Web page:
JUDY WOODRUFF: And, again, why taking so long? I mean, the FDA -- they've known about this, what you said, since late April, but it wasn't until last week that they made a public warning about this.
ELIZABETH WEISE: Well, actually, that's how it works in these epidemics is -- so what happened was we first saw this in New Mexico. And in New Mexico, they had a couple of little clusters. They noticed those clusters. They were paying attention to them.
There's a wonderful system called PulseNet, which is the CDC's national tracking system for diseases. PulseNet picked up a couple of these little clusters in Texas. Those kind of went along for a while. And then suddenly it's kind of like mushrooms after a rain. It started to show up in a few more states, in a few more states.
FDA actually issued a statement about just Texas and New Mexico, because it was clear something was going on there. I believe it was on the 3rd. And actually relatively quickly, on Saturday is when they issued the first national alert, so that ramped up very quickly.
And it's one of these things where, when you get salmonella, it takes probably three days for you to get sick after you've ingested something. You're going to be sick for three days to a week. It's going to take a while for the doctors to start reporting it. So there's always this long lead time.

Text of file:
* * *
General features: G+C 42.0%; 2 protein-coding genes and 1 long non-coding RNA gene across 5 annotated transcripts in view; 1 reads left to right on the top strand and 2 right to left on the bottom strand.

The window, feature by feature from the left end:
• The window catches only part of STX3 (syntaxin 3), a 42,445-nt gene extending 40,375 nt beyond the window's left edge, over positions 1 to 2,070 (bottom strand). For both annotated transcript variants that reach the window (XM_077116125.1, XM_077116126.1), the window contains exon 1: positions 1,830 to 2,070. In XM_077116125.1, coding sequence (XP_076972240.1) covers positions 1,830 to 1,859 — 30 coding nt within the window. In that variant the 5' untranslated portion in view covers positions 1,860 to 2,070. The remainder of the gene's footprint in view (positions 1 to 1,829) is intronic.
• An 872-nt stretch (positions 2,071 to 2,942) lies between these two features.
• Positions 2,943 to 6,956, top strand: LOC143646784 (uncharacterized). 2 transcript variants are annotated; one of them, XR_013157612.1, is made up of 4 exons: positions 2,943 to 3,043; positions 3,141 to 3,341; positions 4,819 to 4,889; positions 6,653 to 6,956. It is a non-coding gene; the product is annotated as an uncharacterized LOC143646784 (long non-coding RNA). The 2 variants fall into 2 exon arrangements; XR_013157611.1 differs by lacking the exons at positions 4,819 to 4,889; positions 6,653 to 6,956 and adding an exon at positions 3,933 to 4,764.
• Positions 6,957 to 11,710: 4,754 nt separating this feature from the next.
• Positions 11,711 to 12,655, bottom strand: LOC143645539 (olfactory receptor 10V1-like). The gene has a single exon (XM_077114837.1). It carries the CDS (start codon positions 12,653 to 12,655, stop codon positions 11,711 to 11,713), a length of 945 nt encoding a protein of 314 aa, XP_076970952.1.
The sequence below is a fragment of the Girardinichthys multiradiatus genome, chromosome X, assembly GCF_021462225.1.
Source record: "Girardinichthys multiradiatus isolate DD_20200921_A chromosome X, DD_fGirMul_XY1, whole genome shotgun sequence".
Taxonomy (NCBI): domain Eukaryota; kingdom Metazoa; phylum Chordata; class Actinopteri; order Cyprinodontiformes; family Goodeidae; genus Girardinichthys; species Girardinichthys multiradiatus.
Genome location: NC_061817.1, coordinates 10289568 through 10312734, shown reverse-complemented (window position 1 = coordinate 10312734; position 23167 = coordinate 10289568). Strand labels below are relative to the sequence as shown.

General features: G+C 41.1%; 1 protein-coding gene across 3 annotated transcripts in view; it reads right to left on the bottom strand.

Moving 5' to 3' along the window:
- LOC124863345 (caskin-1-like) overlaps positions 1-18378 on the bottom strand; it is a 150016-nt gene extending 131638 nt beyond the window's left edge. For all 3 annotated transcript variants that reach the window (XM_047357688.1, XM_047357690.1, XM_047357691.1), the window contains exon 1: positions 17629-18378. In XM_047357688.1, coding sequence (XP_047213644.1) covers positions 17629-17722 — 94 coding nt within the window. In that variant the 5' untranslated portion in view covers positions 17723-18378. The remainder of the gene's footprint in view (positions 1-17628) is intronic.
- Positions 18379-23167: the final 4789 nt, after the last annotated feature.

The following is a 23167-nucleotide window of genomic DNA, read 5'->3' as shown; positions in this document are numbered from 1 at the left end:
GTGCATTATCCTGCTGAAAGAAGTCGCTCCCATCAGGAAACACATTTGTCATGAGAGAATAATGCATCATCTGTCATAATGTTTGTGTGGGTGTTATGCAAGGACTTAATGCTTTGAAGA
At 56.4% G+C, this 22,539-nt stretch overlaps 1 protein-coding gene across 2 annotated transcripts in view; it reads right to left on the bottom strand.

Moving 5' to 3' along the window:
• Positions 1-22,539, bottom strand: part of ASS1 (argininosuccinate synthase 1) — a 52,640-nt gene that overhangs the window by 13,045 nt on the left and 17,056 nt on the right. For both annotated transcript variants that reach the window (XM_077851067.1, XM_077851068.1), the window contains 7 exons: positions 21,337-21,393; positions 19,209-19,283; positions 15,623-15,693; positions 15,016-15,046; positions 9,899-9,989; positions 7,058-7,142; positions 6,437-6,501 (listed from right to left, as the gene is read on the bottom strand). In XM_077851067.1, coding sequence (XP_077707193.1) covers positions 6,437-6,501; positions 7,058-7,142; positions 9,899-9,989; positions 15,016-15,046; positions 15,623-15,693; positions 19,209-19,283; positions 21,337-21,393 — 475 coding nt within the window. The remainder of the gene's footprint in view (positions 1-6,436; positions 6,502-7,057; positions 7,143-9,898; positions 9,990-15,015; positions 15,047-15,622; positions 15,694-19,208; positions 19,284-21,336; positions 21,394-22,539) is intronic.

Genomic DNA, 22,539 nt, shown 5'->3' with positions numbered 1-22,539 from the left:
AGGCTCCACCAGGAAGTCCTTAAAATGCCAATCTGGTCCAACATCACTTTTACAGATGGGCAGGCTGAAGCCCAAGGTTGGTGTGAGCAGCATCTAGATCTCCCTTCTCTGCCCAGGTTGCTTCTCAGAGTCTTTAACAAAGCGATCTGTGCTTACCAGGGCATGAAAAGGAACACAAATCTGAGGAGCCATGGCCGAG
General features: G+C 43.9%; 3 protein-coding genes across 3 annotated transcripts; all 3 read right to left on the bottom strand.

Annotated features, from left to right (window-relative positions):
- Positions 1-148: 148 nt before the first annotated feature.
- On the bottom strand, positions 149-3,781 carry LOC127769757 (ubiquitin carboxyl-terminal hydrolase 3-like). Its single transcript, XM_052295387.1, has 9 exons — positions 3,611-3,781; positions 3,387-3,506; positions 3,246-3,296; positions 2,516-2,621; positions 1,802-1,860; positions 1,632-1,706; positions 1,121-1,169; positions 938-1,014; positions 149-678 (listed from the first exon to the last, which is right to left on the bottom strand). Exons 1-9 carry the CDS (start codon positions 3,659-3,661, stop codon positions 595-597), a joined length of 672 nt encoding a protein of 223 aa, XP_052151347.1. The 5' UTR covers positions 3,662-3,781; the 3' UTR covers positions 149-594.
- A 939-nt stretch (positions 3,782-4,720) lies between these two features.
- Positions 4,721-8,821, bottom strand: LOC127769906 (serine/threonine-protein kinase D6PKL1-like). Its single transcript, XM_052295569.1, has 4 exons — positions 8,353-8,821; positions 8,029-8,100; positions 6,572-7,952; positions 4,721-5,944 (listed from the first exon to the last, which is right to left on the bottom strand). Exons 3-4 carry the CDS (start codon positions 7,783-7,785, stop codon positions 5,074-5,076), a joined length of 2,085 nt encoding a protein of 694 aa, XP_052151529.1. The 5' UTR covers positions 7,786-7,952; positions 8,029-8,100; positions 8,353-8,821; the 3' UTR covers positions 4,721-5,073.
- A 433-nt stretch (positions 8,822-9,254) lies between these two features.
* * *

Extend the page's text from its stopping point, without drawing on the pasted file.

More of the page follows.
What's interesting in this outbreak, often CDC and FDA don't actually know that the outbreak is ongoing until it's over. In this instance, it's pretty clear that it's still ongoing and they've caught it while it's happening, and it looks like they were able to stop it.
JUDY WOODRUFF: And, quickly, just remind us, salmonella does what if you ingest it?
ELIZABETH WEISE: Salmonella is a bacteria. This is salmonella St. Paul. There's many varieties of salmonella. As I said, it lives just fine in frogs, reptiles, amphibians. When humans ingest it, it can make you sick, generally speaking won't kill you.